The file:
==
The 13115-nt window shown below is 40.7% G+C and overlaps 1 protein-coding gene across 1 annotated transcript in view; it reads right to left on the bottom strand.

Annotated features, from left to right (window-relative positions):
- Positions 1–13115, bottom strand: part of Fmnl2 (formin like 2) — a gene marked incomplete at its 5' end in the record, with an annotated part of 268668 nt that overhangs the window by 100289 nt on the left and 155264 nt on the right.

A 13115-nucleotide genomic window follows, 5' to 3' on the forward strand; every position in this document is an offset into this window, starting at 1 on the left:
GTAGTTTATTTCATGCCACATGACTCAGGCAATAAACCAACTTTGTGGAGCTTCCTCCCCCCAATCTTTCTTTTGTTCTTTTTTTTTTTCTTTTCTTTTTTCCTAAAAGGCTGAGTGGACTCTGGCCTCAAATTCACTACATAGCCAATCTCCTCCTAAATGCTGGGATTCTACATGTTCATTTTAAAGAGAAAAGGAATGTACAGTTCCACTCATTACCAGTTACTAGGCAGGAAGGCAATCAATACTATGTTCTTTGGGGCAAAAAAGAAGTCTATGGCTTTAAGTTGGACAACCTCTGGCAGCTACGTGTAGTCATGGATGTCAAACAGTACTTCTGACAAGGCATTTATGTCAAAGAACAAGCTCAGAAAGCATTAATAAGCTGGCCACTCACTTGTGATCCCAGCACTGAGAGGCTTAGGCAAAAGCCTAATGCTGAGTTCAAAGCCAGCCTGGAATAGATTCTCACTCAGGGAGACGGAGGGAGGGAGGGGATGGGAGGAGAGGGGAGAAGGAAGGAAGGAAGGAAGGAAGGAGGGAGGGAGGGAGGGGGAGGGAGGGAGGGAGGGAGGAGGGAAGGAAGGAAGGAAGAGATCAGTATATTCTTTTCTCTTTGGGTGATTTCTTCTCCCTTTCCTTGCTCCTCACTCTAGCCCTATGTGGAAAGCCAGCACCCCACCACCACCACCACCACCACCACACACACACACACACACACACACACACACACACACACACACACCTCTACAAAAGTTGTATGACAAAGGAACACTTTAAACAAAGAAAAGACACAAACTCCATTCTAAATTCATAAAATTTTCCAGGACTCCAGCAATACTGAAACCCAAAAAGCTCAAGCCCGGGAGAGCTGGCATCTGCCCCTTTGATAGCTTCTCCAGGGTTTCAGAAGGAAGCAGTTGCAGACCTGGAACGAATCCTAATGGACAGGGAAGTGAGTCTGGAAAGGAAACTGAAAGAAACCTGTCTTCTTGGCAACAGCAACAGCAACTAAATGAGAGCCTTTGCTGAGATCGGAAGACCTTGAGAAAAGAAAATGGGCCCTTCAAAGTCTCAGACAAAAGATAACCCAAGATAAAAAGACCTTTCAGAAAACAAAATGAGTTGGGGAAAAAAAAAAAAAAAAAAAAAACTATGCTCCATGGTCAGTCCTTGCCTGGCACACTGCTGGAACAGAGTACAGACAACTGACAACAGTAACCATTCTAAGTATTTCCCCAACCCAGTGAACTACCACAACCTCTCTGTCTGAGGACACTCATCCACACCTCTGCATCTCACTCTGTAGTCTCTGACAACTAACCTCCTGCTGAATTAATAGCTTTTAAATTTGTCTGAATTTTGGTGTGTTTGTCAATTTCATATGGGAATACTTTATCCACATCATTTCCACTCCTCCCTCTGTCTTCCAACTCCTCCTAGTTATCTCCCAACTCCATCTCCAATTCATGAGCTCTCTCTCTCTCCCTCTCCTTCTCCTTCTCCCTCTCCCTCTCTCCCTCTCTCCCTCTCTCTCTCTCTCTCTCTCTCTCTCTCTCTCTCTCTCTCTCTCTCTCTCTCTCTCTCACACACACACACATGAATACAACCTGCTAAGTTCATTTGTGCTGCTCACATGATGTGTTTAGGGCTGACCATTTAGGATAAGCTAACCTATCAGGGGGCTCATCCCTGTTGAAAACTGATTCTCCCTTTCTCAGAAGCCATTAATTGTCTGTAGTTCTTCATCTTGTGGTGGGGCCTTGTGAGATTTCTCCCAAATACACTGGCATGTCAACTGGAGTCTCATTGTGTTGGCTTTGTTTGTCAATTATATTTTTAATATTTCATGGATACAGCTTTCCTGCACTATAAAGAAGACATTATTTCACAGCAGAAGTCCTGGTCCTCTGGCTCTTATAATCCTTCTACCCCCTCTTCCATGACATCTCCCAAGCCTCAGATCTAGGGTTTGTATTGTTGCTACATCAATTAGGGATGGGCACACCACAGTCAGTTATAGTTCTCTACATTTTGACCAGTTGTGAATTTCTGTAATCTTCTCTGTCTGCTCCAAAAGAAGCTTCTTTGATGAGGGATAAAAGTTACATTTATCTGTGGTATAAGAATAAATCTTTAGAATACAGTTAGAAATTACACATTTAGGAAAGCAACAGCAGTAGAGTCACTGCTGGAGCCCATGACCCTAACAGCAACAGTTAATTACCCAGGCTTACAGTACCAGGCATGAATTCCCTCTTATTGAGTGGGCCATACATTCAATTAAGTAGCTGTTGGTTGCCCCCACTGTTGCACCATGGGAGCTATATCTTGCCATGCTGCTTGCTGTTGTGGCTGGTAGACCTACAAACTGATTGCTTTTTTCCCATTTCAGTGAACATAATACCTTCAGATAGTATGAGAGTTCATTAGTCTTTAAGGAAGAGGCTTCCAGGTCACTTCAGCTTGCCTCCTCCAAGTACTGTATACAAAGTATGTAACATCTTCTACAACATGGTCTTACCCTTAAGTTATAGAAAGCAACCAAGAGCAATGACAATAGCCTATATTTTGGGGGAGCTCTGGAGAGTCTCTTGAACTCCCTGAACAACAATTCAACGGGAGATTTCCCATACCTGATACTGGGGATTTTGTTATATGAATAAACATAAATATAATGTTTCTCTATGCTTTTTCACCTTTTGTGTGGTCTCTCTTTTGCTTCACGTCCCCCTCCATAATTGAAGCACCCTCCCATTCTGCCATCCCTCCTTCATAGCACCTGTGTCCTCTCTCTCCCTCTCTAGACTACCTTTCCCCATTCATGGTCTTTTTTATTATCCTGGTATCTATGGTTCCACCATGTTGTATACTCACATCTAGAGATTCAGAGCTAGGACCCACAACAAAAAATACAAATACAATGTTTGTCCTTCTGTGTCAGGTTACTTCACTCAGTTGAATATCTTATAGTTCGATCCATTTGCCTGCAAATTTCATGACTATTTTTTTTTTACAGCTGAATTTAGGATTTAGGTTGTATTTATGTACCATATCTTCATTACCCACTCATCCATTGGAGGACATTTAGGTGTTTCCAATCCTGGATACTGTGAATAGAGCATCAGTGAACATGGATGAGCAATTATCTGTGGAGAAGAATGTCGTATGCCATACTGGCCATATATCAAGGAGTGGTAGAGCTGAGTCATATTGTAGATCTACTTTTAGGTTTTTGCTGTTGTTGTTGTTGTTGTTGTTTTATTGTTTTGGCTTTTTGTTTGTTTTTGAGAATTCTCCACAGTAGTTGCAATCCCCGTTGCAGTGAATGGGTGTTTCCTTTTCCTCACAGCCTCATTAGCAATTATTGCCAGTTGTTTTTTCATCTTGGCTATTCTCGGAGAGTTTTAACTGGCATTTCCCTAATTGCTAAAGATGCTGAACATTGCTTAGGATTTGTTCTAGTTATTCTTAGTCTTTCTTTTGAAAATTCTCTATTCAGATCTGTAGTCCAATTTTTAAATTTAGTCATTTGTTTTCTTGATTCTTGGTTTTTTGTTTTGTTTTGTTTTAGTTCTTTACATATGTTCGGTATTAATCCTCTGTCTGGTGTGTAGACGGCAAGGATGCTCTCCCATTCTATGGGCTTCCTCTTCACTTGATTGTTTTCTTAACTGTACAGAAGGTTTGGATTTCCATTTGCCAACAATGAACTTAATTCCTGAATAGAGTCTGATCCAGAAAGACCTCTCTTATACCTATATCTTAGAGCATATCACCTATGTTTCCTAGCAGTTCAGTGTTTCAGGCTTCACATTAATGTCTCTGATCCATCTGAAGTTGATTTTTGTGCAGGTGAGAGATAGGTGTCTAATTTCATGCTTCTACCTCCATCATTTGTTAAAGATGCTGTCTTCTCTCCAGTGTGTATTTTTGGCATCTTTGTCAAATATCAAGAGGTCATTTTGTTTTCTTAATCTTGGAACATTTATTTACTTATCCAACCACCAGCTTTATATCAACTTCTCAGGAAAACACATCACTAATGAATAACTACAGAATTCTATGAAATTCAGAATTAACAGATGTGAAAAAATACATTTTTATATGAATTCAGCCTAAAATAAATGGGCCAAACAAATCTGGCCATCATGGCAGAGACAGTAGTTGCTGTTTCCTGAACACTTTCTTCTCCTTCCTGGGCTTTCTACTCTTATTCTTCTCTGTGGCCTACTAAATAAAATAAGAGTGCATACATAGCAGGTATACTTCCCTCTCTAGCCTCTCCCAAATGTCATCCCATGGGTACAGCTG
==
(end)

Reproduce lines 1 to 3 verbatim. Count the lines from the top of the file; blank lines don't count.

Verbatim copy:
The 13115-nt window shown below is 40.7% G+C and overlaps 1 protein-coding gene across 1 annotated transcript in view; it reads right to left on the bottom strand.

Annotated features, from left to right (window-relative positions):
- Positions 1–13115, bottom strand: part of Fmnl2 (formin like 2) — a gene marked incomplete at its 5' end in the record, with an annotated part of 268668 nt that overhangs the window by 100289 nt on the left and 155264 nt on the right.